Don’t let your Social Security check go on vacation

If you are like most people on Social Security, you need that check every month to buy groceries and to keep a roof over your head. But believe it or not, for a fortunate few that check is essentially bonus money, totally unnecessary for day-to-day survival.

““That situation is not as unusual as many may think,” says Jeffrey Eglow, the chief investment officer for Guardian Wealth Advisory (www.guardianwealthadvisory.com). “Some people may have inherited an income, won a lottery or had investments that did really well.

“But just because they don’t need that Social Security money to live on, it doesn’t mean they shouldn’t make the most of it. There are some specific things they should do to make sure they are getting the maximum benefit.”

Eglow said that many baby boomers see their investments and retirement income differently than they did before the 2008 recession. They are looking for sources of guaranteed income instead of more risky investments. While Social Security is guaranteed income, if they are wise about how they leverage it, they can have even more guaranteed income, he says.

Eglow says strategies for people who are in this situation include:

Don’t take Social Security until you are 70. This is the best strategy since there are few investments that offer a similar low risk, guaranteed 8 percent annual growth. By waiting until age 70 to receive benefits, your monthly payments may increase by as much as 32 percent, not including any cost of living increases that may be added to this amount. For example, someone who could get $2,000 a month at the “full retirement age” of 66 would get $2,640 if they postponed taking Social Security until they were 70.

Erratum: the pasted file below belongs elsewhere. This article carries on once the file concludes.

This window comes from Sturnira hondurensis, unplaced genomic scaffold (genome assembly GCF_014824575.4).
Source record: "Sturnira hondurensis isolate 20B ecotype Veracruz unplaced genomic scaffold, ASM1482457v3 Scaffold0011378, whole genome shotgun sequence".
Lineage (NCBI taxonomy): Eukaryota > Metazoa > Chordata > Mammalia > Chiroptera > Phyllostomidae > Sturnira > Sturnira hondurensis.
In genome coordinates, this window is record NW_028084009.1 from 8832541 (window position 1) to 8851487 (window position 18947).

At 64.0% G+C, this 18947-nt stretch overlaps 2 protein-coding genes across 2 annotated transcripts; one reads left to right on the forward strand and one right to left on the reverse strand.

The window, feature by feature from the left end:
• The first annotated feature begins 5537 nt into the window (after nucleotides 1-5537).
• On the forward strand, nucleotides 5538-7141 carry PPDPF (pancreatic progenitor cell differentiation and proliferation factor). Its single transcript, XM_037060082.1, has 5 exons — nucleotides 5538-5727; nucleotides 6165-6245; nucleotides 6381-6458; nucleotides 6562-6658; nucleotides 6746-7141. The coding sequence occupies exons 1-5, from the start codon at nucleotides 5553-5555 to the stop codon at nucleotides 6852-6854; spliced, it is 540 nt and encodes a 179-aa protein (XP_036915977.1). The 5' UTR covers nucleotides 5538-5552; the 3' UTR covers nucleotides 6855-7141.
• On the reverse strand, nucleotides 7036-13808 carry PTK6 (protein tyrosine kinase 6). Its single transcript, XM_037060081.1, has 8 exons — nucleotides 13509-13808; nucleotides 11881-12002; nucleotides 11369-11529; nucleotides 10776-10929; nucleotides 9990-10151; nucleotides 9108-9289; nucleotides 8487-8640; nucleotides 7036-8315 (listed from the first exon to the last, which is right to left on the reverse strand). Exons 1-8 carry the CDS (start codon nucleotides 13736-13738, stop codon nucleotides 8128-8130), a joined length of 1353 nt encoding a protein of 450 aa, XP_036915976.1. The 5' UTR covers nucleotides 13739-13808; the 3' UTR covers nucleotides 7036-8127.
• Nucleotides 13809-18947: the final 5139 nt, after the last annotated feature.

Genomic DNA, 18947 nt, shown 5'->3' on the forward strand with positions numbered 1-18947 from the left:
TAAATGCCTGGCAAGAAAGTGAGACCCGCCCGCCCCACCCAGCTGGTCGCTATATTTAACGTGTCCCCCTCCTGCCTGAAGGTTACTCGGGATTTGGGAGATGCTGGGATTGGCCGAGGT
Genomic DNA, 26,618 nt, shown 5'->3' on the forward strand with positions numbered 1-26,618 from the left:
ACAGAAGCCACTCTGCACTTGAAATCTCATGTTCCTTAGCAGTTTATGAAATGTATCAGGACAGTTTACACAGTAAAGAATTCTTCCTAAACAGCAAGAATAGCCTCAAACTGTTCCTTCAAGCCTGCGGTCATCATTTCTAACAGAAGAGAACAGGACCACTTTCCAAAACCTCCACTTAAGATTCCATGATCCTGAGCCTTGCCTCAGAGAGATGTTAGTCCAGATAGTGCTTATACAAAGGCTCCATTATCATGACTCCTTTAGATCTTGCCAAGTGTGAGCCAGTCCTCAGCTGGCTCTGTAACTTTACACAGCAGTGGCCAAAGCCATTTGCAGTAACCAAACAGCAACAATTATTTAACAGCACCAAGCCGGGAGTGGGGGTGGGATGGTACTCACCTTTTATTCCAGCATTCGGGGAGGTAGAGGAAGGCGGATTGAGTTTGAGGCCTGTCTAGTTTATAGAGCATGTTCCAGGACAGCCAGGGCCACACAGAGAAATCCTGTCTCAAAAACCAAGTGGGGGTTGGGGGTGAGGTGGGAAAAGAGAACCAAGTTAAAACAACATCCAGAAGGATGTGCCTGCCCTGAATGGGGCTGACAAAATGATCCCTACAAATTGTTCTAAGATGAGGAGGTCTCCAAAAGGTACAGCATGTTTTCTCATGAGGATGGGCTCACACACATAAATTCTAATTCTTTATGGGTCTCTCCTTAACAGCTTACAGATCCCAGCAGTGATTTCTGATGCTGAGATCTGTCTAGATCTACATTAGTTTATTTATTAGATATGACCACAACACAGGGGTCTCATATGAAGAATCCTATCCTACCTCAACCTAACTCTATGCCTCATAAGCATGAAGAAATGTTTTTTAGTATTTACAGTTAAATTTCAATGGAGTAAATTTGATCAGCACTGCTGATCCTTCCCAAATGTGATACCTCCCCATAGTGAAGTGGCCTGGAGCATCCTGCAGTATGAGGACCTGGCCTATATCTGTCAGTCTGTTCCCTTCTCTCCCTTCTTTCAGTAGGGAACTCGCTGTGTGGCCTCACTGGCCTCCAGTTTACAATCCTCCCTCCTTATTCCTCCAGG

Spend the Social Security check instead of 401(k) or IRA funds. Most people are taxed on only 50 percent to 85 percent of their Social Security benefit. But they are taxed on 100 percent of any withdrawals from traditional IRAs or 401(k) accounts.

Give it to the kids. Use the Social Security checks to pay premiums on life insurance policies so your heirs will receive a larger inheritance. Your heirs will receive this death benefit tax free.

Don’t delay getting Social Security past 70. Since the benefit stops growing at 8 percent once the beneficiary reaches 70, it makes no sense to delay the start of getting the checks past that age.

Eglow says even if some people don’t need their Social Security check for day to day living, it is still foolish to not maximize its value so it can benefit them and their families.

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Jeffrey Eglow is the chief investment officer for Guardian Wealth Advisory (www.guardianwealthadvisory.com), and has more than 30 years of investment management experience.

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